Hike in stamp duty on commercial property being considered

Measure is one of several being mulled to offset budget tax cuts and spending increases

Minister for Finance Paschal Donohoe: also considering the old favourites of hiking excise on tobacco and alcohol. Photograph: Brenda Fitzsimons

Minister for Finance Paschal Donohoe: also considering the old favourites of hiking excise on tobacco and alcohol. Photograph: Brenda Fitzsimons

 

A rise in stamp duty on commercial property is being considered as one of the main revenue-raising measures in the budget, as the Government searches for money to fund income tax cuts and spending increases.

Substantial increases in some taxes are being considered for the budget, with Minister for Finance Paschal Donohoe attempting to reconcile demands for spending increases and income tax cuts with the declared priority of balancing the budget next year.

People with knowledge of the budget process say Mr Donohoe and his senior officials are considering “very significant revenue-raising measures”, including increasing stamp duty on commercial property transactions and hikes in excise duties on tobacco and alcohol.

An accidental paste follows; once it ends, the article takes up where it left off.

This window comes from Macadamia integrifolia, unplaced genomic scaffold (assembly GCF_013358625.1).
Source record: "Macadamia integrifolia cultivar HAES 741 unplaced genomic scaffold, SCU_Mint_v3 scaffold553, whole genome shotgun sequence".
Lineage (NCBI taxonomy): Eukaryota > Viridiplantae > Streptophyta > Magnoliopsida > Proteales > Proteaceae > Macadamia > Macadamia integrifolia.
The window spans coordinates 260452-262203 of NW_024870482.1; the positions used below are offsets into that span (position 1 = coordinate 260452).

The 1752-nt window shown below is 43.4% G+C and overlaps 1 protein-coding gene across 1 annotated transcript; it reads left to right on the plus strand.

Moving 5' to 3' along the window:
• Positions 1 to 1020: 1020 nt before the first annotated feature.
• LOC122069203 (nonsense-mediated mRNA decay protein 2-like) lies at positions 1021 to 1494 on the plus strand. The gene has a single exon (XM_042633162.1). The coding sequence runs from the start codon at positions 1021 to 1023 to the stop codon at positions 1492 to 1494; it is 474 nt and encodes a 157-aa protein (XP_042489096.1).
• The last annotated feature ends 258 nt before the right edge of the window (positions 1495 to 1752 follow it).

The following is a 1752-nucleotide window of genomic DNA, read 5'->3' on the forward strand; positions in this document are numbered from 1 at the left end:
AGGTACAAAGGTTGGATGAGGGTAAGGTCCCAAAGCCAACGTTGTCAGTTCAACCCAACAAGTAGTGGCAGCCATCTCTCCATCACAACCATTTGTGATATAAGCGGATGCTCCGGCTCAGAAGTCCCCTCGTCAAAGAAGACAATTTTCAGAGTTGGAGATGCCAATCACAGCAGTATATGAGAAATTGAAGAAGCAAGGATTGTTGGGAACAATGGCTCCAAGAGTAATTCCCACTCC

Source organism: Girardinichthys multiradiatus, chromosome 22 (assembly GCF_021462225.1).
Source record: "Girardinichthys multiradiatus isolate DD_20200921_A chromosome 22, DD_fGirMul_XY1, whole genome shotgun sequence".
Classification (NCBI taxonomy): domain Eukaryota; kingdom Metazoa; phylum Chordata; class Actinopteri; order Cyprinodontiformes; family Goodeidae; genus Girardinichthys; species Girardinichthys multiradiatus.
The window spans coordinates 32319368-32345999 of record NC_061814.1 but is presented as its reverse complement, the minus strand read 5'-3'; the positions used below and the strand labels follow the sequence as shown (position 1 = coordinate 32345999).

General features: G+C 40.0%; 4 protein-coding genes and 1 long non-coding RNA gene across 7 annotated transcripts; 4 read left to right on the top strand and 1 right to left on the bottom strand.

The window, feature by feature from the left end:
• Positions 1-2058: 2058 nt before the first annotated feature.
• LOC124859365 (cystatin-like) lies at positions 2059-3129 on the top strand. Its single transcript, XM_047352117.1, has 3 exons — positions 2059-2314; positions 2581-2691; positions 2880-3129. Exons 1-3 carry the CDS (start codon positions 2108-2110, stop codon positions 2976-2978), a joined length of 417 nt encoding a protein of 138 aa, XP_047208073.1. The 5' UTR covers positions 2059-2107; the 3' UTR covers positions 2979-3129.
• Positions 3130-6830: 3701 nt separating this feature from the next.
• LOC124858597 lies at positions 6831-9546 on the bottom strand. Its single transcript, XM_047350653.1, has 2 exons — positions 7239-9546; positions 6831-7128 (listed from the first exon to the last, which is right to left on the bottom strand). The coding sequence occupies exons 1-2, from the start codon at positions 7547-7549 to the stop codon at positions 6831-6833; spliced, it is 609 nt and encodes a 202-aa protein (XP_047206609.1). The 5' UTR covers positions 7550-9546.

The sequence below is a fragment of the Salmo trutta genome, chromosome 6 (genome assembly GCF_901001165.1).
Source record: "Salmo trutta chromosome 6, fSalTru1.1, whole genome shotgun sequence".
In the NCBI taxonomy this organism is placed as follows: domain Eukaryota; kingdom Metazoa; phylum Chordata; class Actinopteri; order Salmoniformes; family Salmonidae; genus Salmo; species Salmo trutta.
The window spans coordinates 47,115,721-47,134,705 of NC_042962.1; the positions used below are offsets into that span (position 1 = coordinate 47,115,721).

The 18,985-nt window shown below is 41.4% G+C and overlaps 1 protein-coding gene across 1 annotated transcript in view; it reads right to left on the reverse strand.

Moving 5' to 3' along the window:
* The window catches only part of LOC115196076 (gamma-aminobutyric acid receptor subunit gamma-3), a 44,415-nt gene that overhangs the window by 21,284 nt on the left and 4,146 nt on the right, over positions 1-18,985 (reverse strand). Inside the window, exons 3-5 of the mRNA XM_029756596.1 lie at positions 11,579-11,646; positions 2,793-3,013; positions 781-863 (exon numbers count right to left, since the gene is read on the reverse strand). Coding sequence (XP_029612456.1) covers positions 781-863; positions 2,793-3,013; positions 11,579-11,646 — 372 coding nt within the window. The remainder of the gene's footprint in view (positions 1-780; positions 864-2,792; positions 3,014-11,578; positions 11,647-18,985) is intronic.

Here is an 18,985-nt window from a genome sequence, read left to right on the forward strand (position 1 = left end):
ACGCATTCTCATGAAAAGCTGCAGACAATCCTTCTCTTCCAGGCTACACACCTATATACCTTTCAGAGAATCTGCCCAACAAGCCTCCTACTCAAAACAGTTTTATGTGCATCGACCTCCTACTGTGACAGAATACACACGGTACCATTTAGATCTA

Sources indicated that one measure in particular – understood to be stamp duty on commercial property – will raise more revenue than others.

The tax strategy papers, published earlier this summer as part of the budgetary process, pointed out that recent years have seen stamp duty fall from 9 per cent to 6 per cent, and eventually to 2 per cent on commercial property in budget 2012. It is calculated that every half a percentage point increase in commercial stamp duty would yield €47 million, raising the prospect that a 1 per cent increase would bring in almost €100 million.

Such a move is likely to be more palatable politically than other tax changes, such as an increase in the 9 per cent VAT per cent rate for the tourism sector, although a partial rise on the special VAT rate is under consideration.